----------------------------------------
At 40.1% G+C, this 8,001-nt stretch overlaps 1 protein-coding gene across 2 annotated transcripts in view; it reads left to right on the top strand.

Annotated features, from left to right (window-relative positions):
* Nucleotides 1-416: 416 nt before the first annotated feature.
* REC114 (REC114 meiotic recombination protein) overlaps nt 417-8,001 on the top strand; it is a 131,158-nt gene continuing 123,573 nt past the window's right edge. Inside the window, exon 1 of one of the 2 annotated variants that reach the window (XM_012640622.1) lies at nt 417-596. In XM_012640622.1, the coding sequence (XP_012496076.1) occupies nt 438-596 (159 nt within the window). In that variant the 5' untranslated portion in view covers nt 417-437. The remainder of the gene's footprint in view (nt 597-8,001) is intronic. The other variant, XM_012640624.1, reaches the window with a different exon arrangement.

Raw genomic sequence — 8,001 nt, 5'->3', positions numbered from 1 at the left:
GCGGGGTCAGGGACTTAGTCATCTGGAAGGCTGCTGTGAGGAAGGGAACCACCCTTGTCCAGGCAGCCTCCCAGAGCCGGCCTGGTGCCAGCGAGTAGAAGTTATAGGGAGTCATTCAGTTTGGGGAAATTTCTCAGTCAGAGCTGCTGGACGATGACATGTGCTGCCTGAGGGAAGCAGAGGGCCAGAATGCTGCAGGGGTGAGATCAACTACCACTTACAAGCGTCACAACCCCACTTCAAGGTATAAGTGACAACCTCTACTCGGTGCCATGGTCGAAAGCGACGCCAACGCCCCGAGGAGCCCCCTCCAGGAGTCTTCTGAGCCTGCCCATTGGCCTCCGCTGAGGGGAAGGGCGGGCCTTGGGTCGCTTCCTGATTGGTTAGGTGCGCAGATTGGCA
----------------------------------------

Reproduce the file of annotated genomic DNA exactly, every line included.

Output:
At 40.1% G+C, this 8,001-nt stretch overlaps 1 protein-coding gene across 2 annotated transcripts in view; it reads left to right on the top strand.

Annotated features, from left to right (window-relative positions):
* Nucleotides 1-416: 416 nt before the first annotated feature.
* REC114 (REC114 meiotic recombination protein) overlaps nt 417-8,001 on the top strand; it is a 131,158-nt gene continuing 123,573 nt past the window's right edge. Inside the window, exon 1 of one of the 2 annotated variants that reach the window (XM_012640622.1) lies at nt 417-596. In XM_012640622.1, the coding sequence (XP_012496076.1) occupies nt 438-596 (159 nt within the window). In that variant the 5' untranslated portion in view covers nt 417-437. The remainder of the gene's footprint in view (nt 597-8,001) is intronic. The other variant, XM_012640624.1, reaches the window with a different exon arrangement.

Raw genomic sequence — 8,001 nt, 5'->3', positions numbered from 1 at the left:
GCGGGGTCAGGGACTTAGTCATCTGGAAGGCTGCTGTGAGGAAGGGAACCACCCTTGTCCAGGCAGCCTCCCAGAGCCGGCCTGGTGCCAGCGAGTAGAAGTTATAGGGAGTCATTCAGTTTGGGGAAATTTCTCAGTCAGAGCTGCTGGACGATGACATGTGCTGCCTGAGGGAAGCAGAGGGCCAGAATGCTGCAGGGGTGAGATCAACTACCACTTACAAGCGTCACAACCCCACTTCAAGGTATAAGTGACAACCTCTACTCGGTGCCATGGTCGAAAGCGACGCCAACGCCCCGAGGAGCCCCCTCCAGGAGTCTTCTGAGCCTGCCCATTGGCCTCCGCTGAGGGGAAGGGCGGGCCTTGGGTCGCTTCCTGATTGGTTAGGTGCGCAGATTGGCA